The Free News Debate
A piece by the publisher of the Arkansas Democrat Gazette's been floating around the Internet for a bit and recently popped up at the Wall Street Journal. In it, Walter E. Hussman Jr. continues the rather tired argument that successful online news sites will find a way to put up a wall around content as his does (thereby suffering only a circulation decline of 0.4 percent daily and 1 percent Sunday).
His comparison is the Columbus Dispatch, which opened its site.
I've grown kind of tired of this debate, and of the rather untidy comparisons made by people like Hussman, but Howard Owens has an excellent, reasoned post once again explaining why Hussman has some of it right, but a lot of it wrong.
Joe Wilkert also weighs in (his emphasis):
Yes, we all know that the subscriber model was a lot more lucrative to the newspapers than the freeloading website visitor model. I'm pretty sure that if someone could have prevented the combustion engine and automobile industries from launching, the horse transportation industry would have remained lucrative as well. That didn't happen though, and like the blacksmiths of many years ago, the newspaper industry needs to acknowledge reality and move on.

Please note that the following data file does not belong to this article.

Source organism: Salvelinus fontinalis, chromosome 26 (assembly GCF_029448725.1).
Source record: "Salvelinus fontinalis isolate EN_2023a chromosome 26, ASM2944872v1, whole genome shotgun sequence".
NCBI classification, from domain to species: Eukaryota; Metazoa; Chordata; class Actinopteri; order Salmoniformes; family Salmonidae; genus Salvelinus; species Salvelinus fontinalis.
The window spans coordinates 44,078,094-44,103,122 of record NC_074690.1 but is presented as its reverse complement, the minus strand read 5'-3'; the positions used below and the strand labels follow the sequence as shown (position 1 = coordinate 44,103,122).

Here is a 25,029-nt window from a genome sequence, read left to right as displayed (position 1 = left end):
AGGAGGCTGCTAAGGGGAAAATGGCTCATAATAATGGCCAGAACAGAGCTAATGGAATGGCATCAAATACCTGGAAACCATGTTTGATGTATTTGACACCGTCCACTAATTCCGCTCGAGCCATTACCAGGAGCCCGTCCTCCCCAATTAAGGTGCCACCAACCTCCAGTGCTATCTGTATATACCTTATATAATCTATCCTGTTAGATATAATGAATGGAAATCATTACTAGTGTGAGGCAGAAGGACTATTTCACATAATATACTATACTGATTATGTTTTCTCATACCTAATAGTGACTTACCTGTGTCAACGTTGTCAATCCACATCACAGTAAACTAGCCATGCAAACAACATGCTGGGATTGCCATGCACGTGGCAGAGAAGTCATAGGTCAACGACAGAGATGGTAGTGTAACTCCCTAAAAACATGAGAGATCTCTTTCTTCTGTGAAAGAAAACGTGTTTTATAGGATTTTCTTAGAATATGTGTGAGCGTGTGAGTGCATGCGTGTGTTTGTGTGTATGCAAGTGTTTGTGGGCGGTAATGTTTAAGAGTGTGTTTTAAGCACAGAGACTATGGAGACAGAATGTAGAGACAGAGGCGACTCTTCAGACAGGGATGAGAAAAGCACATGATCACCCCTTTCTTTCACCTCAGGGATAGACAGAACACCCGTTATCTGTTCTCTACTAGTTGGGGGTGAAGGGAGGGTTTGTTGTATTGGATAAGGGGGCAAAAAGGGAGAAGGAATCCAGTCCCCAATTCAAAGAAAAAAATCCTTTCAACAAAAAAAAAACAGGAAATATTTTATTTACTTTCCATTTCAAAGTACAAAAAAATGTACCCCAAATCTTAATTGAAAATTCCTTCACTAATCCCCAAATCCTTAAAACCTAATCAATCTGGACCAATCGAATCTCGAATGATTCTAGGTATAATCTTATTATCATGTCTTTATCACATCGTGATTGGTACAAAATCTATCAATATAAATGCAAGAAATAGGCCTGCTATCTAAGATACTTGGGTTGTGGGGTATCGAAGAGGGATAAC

Wilkert makes a point I have -- had newspapers not generally gone free, alternatives would have sprung up and eventually knitted themselves into viable alternative newsgathering (and potentially profit-making) organizations.
Mark Hamilton also has some thoughts (and promises more in subsequent posts):
The basic idea I have is that the logic that says newspapers made a mistake when they first jumped on to the web and gave their stuff away is flawed and ignores the reality of the net. Regardless of what they had done, I suspect, free would have emerged as the underlying reality of web-based journalism. And if that logic is flawed, the idea that the genie can be put back in the bottle and widespread subscriptions services can emerge is flawed, too.
Hamilton also notes a bit of irony that newspaper publishers who argue that they need protection have been perfectly happy to piggyback and take their value from the subsidized Internet and what it has spawned (think all the free blogging and video sharing sites along with open-source software).